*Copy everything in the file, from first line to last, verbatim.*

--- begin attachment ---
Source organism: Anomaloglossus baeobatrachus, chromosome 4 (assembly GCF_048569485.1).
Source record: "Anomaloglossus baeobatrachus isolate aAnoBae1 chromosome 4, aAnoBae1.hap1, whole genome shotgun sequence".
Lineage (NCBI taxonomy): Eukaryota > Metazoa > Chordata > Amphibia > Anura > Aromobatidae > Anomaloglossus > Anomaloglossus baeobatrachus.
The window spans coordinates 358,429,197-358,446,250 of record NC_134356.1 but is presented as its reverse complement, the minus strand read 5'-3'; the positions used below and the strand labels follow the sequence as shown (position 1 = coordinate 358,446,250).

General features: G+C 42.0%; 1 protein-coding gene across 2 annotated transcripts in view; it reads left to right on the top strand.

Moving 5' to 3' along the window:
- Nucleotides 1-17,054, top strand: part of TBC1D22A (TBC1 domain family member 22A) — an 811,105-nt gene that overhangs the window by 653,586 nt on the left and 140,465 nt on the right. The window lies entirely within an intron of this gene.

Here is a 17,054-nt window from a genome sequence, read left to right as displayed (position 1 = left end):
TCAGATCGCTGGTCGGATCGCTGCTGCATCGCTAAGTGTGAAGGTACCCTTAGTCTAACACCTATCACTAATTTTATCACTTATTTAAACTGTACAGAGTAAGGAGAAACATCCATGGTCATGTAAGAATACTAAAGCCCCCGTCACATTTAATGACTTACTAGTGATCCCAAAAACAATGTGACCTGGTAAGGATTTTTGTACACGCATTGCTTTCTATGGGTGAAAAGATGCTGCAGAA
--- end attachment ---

Source organism: Anomaloglossus baeobatrachus, chromosome 4 (assembly GCF_048569485.1).
Source record: "Anomaloglossus baeobatrachus isolate aAnoBae1 chromosome 4, aAnoBae1.hap1, whole genome shotgun sequence".
Lineage (NCBI taxonomy): Eukaryota > Metazoa > Chordata > Amphibia > Anura > Aromobatidae > Anomaloglossus > Anomaloglossus baeobatrachus.
The window spans coordinates 358,429,197-358,446,250 of record NC_134356.1 but is presented as its reverse complement, the minus strand read 5'-3'; the positions used below and the strand labels follow the sequence as shown (position 1 = coordinate 358,446,250).

General features: G+C 42.0%; 1 protein-coding gene across 2 annotated transcripts in view; it reads left to right on the top strand.

Moving 5' to 3' along the window:
- Nucleotides 1-17,054, top strand: part of TBC1D22A (TBC1 domain family member 22A) — an 811,105-nt gene that overhangs the window by 653,586 nt on the left and 140,465 nt on the right. The window lies entirely within an intron of this gene.

Here is a 17,054-nt window from a genome sequence, read left to right as displayed (position 1 = left end):
TCAGATCGCTGGTCGGATCGCTGCTGCATCGCTAAGTGTGAAGGTACCCTTAGTCTAACACCTATCACTAATTTTATCACTTATTTAAACTGTACAGAGTAAGGAGAAACATCCATGGTCATGTAAGAATACTAAAGCCCCCGTCACATTTAATGACTTACTAGTGATCCCAAAAACAATGTGACCTGGTAAGGATTTTTGTACACGCATTGCTTTCTATGGGTGAAAAGATGCTGCAGAA